Trying to write a future business plan? Every business plan, in a sense, is trying to predict the future, or at least to lay out some of the basic metrics that are true today so that readers can make intelligent assumptions about what the future might hold. To this end, you should collect as much market research as possible. Who are your competitors? You can probably find out more about them than you might guess—Dun & Bradstreet can tell you their sales levels and the number of people they employ, and Manta will give you their classifications and other "business basics." Online searches can yield strengths and weaknesses in the consumers' eyes. From here, answer these questions:
• What will make your business different from these companies going forward?
• What marketing can you use to help drive sales?
• What industry trends are emerging that could impact your market opportunity?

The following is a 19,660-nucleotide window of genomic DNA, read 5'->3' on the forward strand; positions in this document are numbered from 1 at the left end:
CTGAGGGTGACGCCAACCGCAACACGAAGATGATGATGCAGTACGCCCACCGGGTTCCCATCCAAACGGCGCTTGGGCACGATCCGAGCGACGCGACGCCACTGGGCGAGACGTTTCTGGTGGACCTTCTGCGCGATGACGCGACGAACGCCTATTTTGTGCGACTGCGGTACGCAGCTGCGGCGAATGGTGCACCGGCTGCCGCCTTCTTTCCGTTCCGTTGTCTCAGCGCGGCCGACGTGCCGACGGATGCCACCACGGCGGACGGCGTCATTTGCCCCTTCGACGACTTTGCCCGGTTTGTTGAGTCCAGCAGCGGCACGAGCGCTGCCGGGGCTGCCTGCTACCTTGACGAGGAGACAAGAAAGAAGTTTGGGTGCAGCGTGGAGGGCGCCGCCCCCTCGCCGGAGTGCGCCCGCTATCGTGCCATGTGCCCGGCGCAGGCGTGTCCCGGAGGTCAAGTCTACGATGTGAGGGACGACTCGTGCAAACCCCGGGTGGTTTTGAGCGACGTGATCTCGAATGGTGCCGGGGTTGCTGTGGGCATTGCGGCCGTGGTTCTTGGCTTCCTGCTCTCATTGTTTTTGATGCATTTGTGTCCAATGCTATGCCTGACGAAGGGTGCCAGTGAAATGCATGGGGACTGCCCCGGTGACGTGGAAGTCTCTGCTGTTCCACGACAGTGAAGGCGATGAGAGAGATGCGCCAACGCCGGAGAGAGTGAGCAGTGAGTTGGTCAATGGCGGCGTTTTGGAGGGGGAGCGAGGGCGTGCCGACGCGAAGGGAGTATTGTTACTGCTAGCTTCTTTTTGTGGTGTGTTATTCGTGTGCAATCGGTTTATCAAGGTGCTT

• How do you plan to attack new market segments or enter parallel markets (if applicable)?
• How many people do you plan on bringing aboard, and when?
The business plan for future growth should also include a complete financial pro forma, which means showing the use of proceeds (typically in a start-up summary format) that shows where you will allocate your capital and what the balance is between liabilities and investment. The model also needs to have a revenue forecast section, balance sheet, profit and loss, cash flow, and a break-even point that you believe is attainable. Assumptions are great to include, and should be pinned to market data as much as possible. Need help? MasterPlans can develop this whole plan for you. We have been planning for the future ever since we got underway in 2002, and we now have more than 9,000 clients to our credit. Call today: 877-453-2011.
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